NBPA director addresses vaccine rollout, injuries during the season, future of the supermax

·11-min read

NBPA executive director Michele Roberts spoke to Yahoo Sports about how the 2020-21 season was a success despite injuries and COVID-19. She also addressed getting the calendar back on track, the future of the supermax contract and her personal future with the NBPA. Below is the full Q&A.

Yahoo Sports question: Injuries were a problem this year, particularly soft-tissue injuries to star players. It's going to be another condensed summer, you know, with the league ending in July and then starting back up in October with the Olympics in between. Are you concerned moving forward as the league goes back to the usual 82 games, the October to April schedule, that next year will be a problem for injuries like this season was a problem?

Michele Roberts: It feels to me as if we've had more injuries, it feels that way [but] the league put out some numbers suggesting that, despite my feelings, there really hasn't been much of a change. And maybe just because of the players that are injured this season, are some of the well, the better-known players, asked me to debate the numbers. But I know how I feel about the injuries. So I'm always concerned because I know we're gonna have injuries. I mean that five months off — some of our players, by the way, had not played since March. We had eight teams that didn't go to the bubble. And then little by little more guys were going home. So, for sure, the Lakers and Miami had the shortest break of any of the teams because they play into the Finals. But a good number of our players [hadn't] played for like seven-eight-nine months, but when the season began. Having said that, yeah, I'm a little concerned I'm hoping guys are in during the break, are listening to their bodies. But the good news is ... we won't have a compressed schedule. We just have a shorter summer for some teams.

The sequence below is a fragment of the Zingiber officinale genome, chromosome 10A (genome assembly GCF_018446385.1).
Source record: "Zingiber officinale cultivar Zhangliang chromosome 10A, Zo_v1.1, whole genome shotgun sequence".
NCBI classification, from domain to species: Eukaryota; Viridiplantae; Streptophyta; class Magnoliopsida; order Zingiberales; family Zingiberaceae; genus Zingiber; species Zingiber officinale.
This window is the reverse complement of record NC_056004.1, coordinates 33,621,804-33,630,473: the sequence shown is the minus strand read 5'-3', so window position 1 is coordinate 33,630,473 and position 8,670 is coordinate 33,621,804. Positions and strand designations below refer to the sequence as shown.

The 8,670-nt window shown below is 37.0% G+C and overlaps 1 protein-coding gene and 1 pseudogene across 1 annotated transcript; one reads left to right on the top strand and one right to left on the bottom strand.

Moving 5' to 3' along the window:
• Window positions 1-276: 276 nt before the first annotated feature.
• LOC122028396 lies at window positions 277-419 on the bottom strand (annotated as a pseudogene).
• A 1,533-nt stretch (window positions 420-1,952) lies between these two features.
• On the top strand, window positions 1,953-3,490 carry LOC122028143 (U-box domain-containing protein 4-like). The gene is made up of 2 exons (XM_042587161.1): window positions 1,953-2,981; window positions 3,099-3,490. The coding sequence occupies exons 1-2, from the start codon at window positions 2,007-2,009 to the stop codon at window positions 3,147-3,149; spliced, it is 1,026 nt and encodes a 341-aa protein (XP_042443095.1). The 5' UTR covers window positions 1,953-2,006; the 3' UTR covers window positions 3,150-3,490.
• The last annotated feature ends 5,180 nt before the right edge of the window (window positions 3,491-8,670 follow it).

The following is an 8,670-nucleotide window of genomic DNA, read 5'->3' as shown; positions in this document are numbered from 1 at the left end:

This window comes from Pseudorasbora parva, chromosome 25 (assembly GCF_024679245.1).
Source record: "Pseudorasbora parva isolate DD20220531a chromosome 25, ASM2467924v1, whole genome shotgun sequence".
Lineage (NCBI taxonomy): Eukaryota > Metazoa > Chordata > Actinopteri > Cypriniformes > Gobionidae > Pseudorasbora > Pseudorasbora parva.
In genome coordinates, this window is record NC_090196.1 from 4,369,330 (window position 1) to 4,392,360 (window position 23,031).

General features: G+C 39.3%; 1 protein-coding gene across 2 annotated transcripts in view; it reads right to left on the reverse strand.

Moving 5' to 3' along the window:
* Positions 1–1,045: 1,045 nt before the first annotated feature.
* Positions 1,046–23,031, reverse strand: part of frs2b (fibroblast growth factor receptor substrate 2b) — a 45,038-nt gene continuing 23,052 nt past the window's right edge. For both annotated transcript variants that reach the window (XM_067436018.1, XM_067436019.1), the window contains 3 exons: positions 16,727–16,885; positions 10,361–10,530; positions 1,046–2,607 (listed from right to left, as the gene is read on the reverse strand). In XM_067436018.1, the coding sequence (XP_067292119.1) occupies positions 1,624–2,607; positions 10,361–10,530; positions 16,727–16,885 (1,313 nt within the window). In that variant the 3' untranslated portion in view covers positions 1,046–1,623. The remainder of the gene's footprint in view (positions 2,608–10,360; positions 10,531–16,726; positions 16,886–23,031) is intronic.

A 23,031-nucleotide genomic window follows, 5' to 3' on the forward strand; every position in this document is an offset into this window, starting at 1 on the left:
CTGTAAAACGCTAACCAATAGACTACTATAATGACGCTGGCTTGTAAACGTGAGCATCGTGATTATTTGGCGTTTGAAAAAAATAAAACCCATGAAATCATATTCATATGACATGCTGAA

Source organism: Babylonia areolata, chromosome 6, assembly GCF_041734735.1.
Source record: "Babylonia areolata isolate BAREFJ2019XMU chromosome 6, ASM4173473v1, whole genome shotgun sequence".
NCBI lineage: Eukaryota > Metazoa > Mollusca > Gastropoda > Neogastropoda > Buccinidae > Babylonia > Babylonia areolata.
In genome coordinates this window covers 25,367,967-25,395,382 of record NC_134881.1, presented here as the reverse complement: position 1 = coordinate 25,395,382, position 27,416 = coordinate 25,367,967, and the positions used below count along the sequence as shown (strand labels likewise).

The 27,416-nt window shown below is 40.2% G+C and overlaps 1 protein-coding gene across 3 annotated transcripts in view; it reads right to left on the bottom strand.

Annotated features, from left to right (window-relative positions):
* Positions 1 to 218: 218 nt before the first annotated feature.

Giannis Antetokounmpo makes a leaping pass over Chris Paul during Game 1 of the NBA Finals.
Just like last season's Lakers and Heat teams, the Suns and Bucks will have a shorter offseason as the league tries to get back on a regular schedule. (Christian Petersen/Getty Images)

I believe it when [a] player says to me, 'Michele, I'm just exhausted.' Of course, I believe them. And I've had players say, 'Yeah, this was a tough season.' And of course it was and frankly, we kind of knew it would be because we knew that we would be playing as many games that we had been [but] played in a [shorter] period of time that we were playing them. The league gave a little more leeway in terms of load management because of that. Yeah, I worry a little bit. I don't worry so much that I think that we should abbreviate the season. But if the players say to me, we want to go back to 72 games, then OK. But there are consequences, economic consequences. Some of our players say, 'I'm not giving up a penny for a shorter season.' And some players say, you know, 'I'm happy to compromise my compensation, if I can play fewer games,' to consensus. I'll find that out. But I will say that, in prior conversations about shortening the season in exchange for a reduced compensation, that has not been a popular option.

Q: I think that's the thing that honestly, we don't hear. And maybe we as media don't explain more clearly, is that this is not a one-size-fits-all league. With 82 games, you get paid (essentially), whether you’re hurt or healthy.

Roberts: It's just, that's the way the world of football is going through this. They agreed to more games and they had to get more money [NFL going from 16 to 17 games]. I mean, it kind of stands to reason that you've got a deal, the deal says we'll pay you X for 82 games. There's some circumstances, most circumstances in which you will get paid. But not just simply because you don't want to play. ... I don’t have to tell you that those compensations are quite different. And some of those guys say, I'm good, 82 is good to me.